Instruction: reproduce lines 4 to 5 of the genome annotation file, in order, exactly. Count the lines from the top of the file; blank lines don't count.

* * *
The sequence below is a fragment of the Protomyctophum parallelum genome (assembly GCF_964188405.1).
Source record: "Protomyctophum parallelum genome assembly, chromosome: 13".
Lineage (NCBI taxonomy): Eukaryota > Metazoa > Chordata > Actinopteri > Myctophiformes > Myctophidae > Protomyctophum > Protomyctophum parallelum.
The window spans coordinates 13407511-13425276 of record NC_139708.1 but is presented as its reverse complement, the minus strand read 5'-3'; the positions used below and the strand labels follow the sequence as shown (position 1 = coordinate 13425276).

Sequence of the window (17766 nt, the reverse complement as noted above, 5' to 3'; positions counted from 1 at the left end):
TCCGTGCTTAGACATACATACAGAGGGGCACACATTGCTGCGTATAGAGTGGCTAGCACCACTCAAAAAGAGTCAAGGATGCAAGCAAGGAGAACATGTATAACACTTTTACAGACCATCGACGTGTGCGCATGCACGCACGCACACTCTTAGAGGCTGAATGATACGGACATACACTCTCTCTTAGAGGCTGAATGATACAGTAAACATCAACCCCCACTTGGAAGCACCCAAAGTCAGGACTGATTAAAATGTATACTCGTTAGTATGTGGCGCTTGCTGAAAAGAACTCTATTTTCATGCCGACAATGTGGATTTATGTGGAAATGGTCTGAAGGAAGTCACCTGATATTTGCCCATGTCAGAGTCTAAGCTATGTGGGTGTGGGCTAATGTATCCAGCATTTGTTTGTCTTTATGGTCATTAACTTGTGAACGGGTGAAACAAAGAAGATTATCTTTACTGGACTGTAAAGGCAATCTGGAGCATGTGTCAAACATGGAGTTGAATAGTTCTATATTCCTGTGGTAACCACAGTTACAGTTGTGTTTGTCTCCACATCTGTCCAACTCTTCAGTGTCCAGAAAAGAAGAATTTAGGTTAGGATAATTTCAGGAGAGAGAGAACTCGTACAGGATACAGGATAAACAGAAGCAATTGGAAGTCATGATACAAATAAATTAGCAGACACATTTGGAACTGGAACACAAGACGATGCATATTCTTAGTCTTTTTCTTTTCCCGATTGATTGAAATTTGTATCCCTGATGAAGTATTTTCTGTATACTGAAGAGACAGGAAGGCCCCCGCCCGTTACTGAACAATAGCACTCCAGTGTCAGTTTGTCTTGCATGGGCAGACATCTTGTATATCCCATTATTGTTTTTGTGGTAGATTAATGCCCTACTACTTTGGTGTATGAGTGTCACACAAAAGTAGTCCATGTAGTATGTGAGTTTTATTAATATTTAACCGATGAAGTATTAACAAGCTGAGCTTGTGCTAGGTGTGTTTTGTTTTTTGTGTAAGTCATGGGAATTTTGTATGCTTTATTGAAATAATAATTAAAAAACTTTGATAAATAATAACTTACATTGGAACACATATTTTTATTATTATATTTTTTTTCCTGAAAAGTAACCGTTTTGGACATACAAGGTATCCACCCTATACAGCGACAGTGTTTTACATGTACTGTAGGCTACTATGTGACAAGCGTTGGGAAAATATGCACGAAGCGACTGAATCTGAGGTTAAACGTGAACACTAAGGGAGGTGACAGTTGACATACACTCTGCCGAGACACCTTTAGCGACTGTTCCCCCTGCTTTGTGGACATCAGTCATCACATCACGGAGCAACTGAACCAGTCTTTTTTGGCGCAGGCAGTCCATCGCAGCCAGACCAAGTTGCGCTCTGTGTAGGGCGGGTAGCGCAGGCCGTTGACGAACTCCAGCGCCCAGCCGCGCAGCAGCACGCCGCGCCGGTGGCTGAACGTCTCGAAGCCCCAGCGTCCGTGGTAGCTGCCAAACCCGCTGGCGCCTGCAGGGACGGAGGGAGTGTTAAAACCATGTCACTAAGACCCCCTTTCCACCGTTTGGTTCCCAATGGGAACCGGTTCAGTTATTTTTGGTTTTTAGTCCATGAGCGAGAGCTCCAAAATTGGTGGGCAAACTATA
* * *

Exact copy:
The window spans coordinates 13407511-13425276 of record NC_139708.1 but is presented as its reverse complement, the minus strand read 5'-3'; the positions used below and the strand labels follow the sequence as shown (position 1 = coordinate 13425276).

Sequence of the window (17766 nt, the reverse complement as noted above, 5' to 3'; positions counted from 1 at the left end):